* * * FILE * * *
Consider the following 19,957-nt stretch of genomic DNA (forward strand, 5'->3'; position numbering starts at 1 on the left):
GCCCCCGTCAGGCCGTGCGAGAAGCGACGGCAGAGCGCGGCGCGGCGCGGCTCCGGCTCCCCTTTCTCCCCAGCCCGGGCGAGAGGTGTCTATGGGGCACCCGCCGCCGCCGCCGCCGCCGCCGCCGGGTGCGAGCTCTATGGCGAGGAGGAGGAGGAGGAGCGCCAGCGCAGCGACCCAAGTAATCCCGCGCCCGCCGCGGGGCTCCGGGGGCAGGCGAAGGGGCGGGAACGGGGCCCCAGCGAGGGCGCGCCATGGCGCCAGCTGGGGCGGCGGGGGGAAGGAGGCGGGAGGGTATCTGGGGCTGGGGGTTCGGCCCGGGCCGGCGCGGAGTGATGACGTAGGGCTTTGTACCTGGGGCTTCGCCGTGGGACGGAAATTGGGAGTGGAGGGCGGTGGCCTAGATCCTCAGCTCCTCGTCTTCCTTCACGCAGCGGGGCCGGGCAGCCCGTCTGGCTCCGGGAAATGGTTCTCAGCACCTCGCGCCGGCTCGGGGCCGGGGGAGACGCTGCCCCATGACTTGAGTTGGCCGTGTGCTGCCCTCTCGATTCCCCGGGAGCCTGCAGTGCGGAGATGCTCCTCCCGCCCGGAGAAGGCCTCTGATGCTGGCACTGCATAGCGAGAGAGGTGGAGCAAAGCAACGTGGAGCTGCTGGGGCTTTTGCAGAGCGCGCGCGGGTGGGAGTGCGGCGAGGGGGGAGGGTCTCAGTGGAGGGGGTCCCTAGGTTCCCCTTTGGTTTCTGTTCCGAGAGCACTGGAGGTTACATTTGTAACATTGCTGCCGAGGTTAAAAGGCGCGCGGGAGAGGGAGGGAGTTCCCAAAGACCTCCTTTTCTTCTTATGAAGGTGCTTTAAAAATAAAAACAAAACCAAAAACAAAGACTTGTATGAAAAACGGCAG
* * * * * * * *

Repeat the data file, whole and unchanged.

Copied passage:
Consider the following 19,957-nt stretch of genomic DNA (forward strand, 5'->3'; position numbering starts at 1 on the left):
GCCCCCGTCAGGCCGTGCGAGAAGCGACGGCAGAGCGCGGCGCGGCGCGGCTCCGGCTCCCCTTTCTCCCCAGCCCGGGCGAGAGGTGTCTATGGGGCACCCGCCGCCGCCGCCGCCGCCGCCGCCGGGTGCGAGCTCTATGGCGAGGAGGAGGAGGAGGAGCGCCAGCGCAGCGACCCAAGTAATCCCGCGCCCGCCGCGGGGCTCCGGGGGCAGGCGAAGGGGCGGGAACGGGGCCCCAGCGAGGGCGCGCCATGGCGCCAGCTGGGGCGGCGGGGGGAAGGAGGCGGGAGGGTATCTGGGGCTGGGGGTTCGGCCCGGGCCGGCGCGGAGTGATGACGTAGGGCTTTGTACCTGGGGCTTCGCCGTGGGACGGAAATTGGGAGTGGAGGGCGGTGGCCTAGATCCTCAGCTCCTCGTCTTCCTTCACGCAGCGGGGCCGGGCAGCCCGTCTGGCTCCGGGAAATGGTTCTCAGCACCTCGCGCCGGCTCGGGGCCGGGGGAGACGCTGCCCCATGACTTGAGTTGGCCGTGTGCTGCCCTCTCGATTCCCCGGGAGCCTGCAGTGCGGAGATGCTCCTCCCGCCCGGAGAAGGCCTCTGATGCTGGCACTGCATAGCGAGAGAGGTGGAGCAAAGCAACGTGGAGCTGCTGGGGCTTTTGCAGAGCGCGCGCGGGTGGGAGTGCGGCGAGGGGGGAGGGTCTCAGTGGAGGGGGTCCCTAGGTTCCCCTTTGGTTTCTGTTCCGAGAGCACTGGAGGTTACATTTGTAACATTGCTGCCGAGGTTAAAAGGCGCGCGGGAGAGGGAGGGAGTTCCCAAAGACCTCCTTTTCTTCTTATGAAGGTGCTTTAAAAATAAAAACAAAACCAAAAACAAAGACTTGTATGAAAAACGGCAG